Republicans gear up to challenge Haskell

While Toni Boucher may not currently be in the political spotlight, she is still involved in the political ins and outs going on in Wilton, and is keeping tabs on the 26th District State Senate race.

Two Republicans, Kim Healy of Wilton and Will Duff of Bethel, are mounting campaigns to challenge Democratic incumbent Will Haskell of Westport, to represent the 26th.

The district consists of all of Redding, Ridgefield and Wilton and parts of Bethel, New Canaan, Weston and Westport.

Boucher, a longtime Republican from Wilton, held the 26th District seat for 10 years, but was defeated in 2018 by Haskell, who was 22 at the time.

There was a great deal of speculation if Boucher would challenge Haskell for a rematch in 2020, but that’s not going to happen.

“After some soul searching, I decided this would be a good year to sit this one out. I’m not ruling out any future runs, but for now I am helping with candidate recruitment, support, and writing opinions,” she said.

She has been mentoring Kim Healy and has known Will Duff for a long time. “These are two great people I care about very much,” she said.

At this point, Boucher is not ready to endorse one candidate over the other. “I’m being helpful to both of them,” she said.

Chris Lineberger, the newly elected chairman of Wilton’s Republican Town Committee, said he is pleased that people are “stepping up” to run for office.

At this point in time, the RTC is selecting delegates for nominating conventions. When and how those conventions will be held remains to be seen. Many events are being postponed and canceled due to the coronavirus pandemic.

Kim Healy

The inability to conduct a door-to-door campaign is definitely an issue for Healy, who is new to the political process and is trying to connect with voters.

She wants voters to know more about her, including her professional background and life experiences as a parent, homeowner, taxpayer, and volunteer.

Healy has a financial background as a CPA and former auditor at Price Waterhouse Coopers. She is the treasurer of Wilton Library and a member of the Wilton Woman’s Club.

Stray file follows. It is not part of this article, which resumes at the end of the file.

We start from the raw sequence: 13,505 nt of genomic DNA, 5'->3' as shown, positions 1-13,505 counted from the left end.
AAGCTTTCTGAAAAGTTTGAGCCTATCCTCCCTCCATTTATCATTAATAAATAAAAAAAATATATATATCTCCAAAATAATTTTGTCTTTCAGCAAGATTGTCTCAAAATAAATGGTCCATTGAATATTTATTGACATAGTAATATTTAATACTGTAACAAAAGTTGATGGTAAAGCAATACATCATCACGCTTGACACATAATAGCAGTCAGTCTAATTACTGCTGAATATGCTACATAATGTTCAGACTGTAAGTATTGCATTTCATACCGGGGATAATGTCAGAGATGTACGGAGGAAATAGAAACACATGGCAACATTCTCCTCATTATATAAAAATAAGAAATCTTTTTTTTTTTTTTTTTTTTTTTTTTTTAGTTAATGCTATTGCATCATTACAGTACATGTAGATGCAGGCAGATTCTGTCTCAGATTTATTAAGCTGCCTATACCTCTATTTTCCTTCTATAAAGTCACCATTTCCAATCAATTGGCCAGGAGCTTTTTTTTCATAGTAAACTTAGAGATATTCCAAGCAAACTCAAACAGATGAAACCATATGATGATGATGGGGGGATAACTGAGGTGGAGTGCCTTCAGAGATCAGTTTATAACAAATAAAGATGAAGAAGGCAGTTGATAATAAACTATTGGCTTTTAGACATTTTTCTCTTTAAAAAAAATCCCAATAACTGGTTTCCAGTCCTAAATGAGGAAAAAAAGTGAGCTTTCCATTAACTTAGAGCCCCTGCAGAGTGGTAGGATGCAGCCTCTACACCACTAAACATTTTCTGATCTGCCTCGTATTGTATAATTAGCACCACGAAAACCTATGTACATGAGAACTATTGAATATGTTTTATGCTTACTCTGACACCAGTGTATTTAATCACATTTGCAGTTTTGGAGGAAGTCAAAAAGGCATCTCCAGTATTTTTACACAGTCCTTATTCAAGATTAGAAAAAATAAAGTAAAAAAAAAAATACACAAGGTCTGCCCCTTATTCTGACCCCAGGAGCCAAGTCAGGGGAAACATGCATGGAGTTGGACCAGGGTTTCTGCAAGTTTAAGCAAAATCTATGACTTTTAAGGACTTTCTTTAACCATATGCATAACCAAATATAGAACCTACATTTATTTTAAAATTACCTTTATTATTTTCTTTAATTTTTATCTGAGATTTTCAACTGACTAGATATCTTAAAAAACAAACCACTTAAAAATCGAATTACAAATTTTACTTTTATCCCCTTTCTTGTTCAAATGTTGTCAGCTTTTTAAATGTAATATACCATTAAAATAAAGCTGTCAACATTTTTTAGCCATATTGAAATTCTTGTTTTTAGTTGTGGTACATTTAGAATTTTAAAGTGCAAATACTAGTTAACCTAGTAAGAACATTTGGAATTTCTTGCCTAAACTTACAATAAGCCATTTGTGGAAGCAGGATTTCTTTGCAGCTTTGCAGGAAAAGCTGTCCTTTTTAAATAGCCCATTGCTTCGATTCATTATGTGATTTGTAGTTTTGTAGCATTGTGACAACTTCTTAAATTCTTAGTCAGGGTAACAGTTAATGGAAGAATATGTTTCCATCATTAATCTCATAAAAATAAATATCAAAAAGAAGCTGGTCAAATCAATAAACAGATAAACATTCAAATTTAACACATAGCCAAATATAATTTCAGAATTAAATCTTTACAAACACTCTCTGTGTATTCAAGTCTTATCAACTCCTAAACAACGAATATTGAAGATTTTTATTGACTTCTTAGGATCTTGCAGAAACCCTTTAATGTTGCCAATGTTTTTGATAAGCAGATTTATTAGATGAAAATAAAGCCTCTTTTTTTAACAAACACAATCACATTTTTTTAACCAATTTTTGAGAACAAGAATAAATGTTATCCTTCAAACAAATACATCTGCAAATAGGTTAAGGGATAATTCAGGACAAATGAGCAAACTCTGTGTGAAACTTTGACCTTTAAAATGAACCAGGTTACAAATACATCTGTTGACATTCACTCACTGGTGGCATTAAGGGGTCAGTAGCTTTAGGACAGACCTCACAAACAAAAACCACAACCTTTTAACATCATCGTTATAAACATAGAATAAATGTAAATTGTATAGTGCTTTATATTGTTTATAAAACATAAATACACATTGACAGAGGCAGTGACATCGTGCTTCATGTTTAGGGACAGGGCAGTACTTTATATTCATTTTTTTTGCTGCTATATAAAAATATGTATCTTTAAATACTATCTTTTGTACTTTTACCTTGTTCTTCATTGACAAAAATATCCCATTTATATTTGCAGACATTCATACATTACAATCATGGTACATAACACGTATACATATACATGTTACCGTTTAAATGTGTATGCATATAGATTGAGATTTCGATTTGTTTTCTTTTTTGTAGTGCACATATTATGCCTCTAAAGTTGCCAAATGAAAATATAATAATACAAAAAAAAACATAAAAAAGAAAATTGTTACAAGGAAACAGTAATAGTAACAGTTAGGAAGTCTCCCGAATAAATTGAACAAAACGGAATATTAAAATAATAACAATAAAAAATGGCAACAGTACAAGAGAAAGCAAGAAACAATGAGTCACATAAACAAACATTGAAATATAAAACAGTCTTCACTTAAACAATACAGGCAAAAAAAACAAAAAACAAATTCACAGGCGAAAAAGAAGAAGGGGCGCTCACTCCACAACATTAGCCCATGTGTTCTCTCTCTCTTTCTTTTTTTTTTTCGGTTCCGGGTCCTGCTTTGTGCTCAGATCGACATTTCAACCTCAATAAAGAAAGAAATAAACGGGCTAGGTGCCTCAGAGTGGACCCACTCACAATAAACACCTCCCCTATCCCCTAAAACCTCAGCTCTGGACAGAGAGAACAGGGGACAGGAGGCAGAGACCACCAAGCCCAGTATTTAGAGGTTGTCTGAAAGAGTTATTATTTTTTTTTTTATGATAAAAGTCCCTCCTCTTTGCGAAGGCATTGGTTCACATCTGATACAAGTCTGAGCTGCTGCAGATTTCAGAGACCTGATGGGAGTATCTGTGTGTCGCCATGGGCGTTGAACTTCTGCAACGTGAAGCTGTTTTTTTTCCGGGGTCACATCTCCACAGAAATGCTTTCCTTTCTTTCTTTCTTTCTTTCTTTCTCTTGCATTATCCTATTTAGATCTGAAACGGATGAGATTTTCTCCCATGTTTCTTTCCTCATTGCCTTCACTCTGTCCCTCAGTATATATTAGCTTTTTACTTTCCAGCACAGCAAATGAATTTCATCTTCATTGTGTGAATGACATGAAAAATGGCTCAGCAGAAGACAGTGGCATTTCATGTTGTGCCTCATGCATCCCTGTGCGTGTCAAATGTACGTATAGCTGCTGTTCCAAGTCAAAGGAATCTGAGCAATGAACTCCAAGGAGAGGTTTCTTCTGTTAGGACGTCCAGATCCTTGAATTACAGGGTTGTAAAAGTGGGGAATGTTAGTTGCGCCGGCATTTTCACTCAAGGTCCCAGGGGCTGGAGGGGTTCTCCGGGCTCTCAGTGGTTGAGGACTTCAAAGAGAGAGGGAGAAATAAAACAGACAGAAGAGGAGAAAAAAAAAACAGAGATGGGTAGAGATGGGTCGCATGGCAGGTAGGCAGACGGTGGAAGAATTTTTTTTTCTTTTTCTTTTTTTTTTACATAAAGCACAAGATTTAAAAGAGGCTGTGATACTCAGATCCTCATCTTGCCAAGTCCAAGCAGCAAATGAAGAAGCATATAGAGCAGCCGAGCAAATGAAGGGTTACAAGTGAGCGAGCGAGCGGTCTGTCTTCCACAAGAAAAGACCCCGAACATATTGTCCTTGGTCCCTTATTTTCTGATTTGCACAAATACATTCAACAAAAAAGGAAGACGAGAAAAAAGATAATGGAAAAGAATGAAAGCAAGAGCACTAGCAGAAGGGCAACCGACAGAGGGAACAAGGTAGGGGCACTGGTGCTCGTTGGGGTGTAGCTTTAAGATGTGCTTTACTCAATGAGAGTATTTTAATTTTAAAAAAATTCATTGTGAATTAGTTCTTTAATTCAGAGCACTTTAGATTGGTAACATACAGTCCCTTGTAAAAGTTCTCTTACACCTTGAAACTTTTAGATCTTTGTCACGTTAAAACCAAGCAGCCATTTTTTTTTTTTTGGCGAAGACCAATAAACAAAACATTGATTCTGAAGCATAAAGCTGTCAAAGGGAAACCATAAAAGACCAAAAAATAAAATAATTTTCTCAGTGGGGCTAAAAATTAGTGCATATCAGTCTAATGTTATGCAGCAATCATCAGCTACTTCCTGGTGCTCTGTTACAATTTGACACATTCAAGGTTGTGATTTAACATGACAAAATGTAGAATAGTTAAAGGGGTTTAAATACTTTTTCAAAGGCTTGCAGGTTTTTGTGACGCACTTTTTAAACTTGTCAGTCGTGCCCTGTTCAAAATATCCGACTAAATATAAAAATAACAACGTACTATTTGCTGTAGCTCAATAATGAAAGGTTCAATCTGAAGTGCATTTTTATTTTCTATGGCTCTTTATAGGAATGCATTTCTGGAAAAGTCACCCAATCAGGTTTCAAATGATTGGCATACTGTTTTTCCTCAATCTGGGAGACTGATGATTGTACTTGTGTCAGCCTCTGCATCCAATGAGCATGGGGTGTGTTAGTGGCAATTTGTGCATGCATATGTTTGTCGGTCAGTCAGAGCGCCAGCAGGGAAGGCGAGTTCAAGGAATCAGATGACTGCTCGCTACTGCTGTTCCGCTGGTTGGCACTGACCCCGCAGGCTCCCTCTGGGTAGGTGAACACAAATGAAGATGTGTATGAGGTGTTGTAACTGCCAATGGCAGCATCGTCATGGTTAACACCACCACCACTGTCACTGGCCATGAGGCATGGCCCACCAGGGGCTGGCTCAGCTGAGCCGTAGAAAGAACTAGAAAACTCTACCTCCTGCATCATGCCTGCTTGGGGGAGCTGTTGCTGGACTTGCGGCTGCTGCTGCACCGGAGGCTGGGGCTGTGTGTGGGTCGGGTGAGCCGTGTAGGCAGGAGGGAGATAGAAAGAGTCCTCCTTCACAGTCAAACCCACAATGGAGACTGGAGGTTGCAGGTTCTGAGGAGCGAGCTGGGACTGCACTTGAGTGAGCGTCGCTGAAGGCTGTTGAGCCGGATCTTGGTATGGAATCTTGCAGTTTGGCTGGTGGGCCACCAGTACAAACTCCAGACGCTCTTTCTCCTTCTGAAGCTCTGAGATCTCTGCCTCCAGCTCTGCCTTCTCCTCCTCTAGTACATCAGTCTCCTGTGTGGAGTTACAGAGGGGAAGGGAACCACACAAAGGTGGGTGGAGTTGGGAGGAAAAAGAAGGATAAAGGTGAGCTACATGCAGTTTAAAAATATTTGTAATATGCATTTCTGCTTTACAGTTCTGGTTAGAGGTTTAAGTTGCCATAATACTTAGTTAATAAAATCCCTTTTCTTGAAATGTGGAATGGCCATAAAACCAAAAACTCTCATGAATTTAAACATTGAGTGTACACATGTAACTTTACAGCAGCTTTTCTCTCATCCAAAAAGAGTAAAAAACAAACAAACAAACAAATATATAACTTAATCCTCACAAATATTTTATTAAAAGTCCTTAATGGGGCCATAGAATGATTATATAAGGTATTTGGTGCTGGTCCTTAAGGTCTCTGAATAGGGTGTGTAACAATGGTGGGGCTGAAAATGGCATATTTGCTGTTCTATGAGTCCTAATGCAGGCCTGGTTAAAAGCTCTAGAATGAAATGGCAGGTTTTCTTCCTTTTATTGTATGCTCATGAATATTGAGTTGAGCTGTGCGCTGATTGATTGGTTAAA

She and her husband have four children, aged 13 to 22, and have lived in Wilton since 2008.

“I had three friends move away from Connecticut in the last year for better jobs. That got me thinking about what was not being done by the officials in office and I knew that they should do better for the future of our state, for our children’s sake,” she said.

She also believes women are underrepresented in politics, another reason she’s throwing her hat into the ring. “Women need their voice at the table,” she said.

If elected, she intends to keep tabs on school regionalization, which had been proposed in the legislature last year but was then withdrawn amid public outcry and dissent. “It’s still a worry,” she said.

She’s also concerned about the state budget and bonding. “They claim they are on a debt diet but they just went through a vote on bonding and the numbers seem to be maximized. They weren’t willing to consider cutting any of it and lessening the burden on us in the future,” she said.

She said she’s hearing from residents who are concerned about the 8-30g affordable housing statute, and what its impact could be in Wilton. “Everything needs to make sense. A high-rise for downtown Wilton? We need to be protective of our town and space, and need to accommodate everyone’s opinion,” she said.

Will Duff

Duff is throwing his hat back into the ring after having served one term as a state representative of the 2nd District, which covers Bethel and parts of Danbury, Newtown and Redding, before he was defeated in 2018 by Democrat Raghib Allie-Brennan.

He commends everyone that steps up to run for political office. “I don’t consider myself running against somebody, I am running for that position,” he said.

A lifelong resident of Bethel, Duff, 52, is a retired IT consultant and has served in several elected positions in that town, including as a member of the Board of Selectmen, Board of Education, Board of Assessment Appeals, and as town constable. “I’ve always been involved in community service,” he said.

His family also has a strong community service background. Duff’s father, Mike, served as chairman of the Bethel Police Commission and Assessment Board of Review. “My mother has volunteered for everything. Being part of the community has always been part of my life,” he said.

If elected, his goal is to go to Hartford and “turn the ship around.”

“I will focus on reining in out-of-control spending,” he said. “Businesses are leaving Connecticut because they can no longer afford to operate. The Democratic policy of taxing our way to prosperity has been proven to be a huge failure. I will fight to stop the wasteful spending and restore fiscal responsibility,” he said.

Since a good portion of the state budget is labor, he will also review labor contracts and other state contracts as well for cost savings.

Duff also has a strong interest in actions being taken about the coronavirus. Five years ago, his lungs failed, and he had a double-lung transplant. “It gave me second chance of life,” he said.

As a result, Duff is immunocompromised and is concerned about preventing contamination. Despite the governor’s order to shelter in place, Duff says he sees kids playing basketball in parks and people walking their dogs and chatting with each other.”It’s not the smartest thing to do during these times,” he said.

If Duff were in the state legislature now, he said, he would support an emergency bill if funds need to be dispensed for a public health plan at this time. “This disease is an equal opportunity destroyer and does not pick Democrats or Republicans to attack,” he said.